San Jose, CA – They’ll be using hammers, nails and two-by-fours, but over the next three weeks, fifty students at Joseph George Middle School, an Alum Rock Union Elementary School District’s Visual and Performing Arts school, will be finishing a semester that’s been about more than building walls and roofs. They’re building a foundation for success with skills, know-how and compassion. These students are part of a first of its kind Citizen Schools Apprenticeship with Habitat for Humanity. Students in the after-school apprenticeship are working with volunteers from Citizen Schools to learn basic building, design and math skills like measuring and drawing to scale. They’re also working side by side with Habitat for Humanity craftsmen and volunteers to build four playhouses that will be donated to active military families.
These students couldn’t wait to get their hands on a hammer, but seeing this project from start to finish also gives them an opportunity to hone critical life skills including communication, collaboration, innovation, and problem solving. At the same time, they’re enthusiastic about giving back to their community. Eleven-year-old Justin Nguyen is most excited about the chance to “help children who might be sad because their parent is far away in the service.”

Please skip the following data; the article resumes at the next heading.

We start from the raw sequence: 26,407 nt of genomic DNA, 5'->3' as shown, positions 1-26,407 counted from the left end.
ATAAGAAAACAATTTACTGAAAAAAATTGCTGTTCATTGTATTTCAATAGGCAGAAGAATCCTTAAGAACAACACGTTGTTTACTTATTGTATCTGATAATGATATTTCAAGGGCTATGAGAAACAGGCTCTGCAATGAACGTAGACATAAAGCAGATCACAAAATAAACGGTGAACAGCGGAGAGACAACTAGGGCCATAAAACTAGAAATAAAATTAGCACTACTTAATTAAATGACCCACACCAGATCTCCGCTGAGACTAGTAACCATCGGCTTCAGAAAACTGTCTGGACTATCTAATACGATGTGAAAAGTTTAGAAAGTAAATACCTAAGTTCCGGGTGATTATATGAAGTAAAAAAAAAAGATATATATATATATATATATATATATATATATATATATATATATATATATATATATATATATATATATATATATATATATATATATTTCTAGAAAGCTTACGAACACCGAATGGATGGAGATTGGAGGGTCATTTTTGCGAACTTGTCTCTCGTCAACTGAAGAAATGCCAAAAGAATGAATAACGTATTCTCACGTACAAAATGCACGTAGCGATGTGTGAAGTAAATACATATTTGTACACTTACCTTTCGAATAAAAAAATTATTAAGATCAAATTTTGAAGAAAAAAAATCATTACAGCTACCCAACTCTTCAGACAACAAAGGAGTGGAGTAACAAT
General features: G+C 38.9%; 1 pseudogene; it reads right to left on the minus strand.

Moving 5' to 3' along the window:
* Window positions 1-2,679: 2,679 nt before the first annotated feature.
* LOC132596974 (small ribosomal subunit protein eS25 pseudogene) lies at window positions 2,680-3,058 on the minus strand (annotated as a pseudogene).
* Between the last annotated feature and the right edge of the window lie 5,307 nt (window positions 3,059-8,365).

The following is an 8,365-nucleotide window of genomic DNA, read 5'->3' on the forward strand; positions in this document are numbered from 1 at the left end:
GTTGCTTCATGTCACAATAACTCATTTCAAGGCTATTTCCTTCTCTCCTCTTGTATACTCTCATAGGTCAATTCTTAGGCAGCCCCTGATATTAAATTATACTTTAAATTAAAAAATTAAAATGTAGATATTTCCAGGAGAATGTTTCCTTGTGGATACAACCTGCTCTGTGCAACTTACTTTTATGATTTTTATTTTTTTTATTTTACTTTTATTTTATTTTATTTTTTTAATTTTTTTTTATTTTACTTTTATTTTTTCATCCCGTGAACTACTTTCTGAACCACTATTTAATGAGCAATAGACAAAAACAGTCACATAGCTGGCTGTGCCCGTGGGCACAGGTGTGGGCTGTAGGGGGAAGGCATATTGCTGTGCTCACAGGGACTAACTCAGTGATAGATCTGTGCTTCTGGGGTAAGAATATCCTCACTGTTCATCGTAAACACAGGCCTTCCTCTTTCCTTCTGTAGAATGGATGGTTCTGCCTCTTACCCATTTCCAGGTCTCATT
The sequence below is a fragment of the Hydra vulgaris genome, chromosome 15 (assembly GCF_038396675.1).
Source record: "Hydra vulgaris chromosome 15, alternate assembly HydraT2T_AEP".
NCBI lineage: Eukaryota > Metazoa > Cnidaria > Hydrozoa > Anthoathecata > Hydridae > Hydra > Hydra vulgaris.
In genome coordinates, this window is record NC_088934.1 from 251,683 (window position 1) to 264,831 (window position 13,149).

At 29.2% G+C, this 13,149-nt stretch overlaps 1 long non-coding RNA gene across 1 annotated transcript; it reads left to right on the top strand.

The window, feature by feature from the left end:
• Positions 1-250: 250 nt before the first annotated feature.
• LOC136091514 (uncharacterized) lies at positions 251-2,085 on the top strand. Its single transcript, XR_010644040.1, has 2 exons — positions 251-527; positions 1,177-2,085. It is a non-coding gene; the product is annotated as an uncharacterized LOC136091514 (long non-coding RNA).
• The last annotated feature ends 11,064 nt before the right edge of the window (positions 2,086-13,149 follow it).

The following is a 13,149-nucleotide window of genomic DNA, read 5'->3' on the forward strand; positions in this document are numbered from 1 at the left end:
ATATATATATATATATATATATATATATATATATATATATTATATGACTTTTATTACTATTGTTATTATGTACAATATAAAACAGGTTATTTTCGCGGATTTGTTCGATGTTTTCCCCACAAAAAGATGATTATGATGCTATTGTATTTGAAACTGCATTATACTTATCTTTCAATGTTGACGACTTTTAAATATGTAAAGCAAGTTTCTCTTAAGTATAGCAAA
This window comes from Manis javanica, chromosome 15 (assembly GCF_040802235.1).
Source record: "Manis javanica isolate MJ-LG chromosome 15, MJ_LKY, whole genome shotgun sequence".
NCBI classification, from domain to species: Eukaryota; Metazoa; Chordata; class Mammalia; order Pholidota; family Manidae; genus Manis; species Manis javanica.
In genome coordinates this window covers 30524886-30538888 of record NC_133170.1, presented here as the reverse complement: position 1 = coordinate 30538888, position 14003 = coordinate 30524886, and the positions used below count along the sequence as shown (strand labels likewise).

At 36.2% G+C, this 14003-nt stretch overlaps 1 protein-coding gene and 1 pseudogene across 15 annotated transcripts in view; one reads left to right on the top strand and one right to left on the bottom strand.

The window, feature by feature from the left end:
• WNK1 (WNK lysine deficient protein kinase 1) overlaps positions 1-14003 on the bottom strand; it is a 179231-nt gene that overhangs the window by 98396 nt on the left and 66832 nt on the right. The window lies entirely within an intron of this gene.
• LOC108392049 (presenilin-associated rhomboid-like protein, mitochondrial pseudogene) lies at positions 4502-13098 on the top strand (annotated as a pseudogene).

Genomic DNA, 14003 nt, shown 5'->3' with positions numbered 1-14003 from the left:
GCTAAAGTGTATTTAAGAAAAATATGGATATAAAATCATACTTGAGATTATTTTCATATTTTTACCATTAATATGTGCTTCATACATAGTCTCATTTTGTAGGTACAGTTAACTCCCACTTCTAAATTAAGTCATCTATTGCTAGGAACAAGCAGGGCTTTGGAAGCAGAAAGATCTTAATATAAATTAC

Maria Drake, executive director for Citizen School California, says the experience provides students with the tools they’ll need in high school, college and beyond. “We want to provide these students with a blueprint for success by building academic and 21st century skills; giving them access to community members and unique experiences; and making the connection between hard work, education and future success.”
The apprenticeship culminates in a WOW! event on December 8th and 10th, where the students will show off their finished products. The event gets its name because “WOW!” is typically the reaction from the community when they see what the students have accomplished. In this case, it’ll be four playhouses that will home to real fun. That’s what eleven-year-old Daniela Rivera is looking forward to. “I want to be a part of something that makes other children happy.”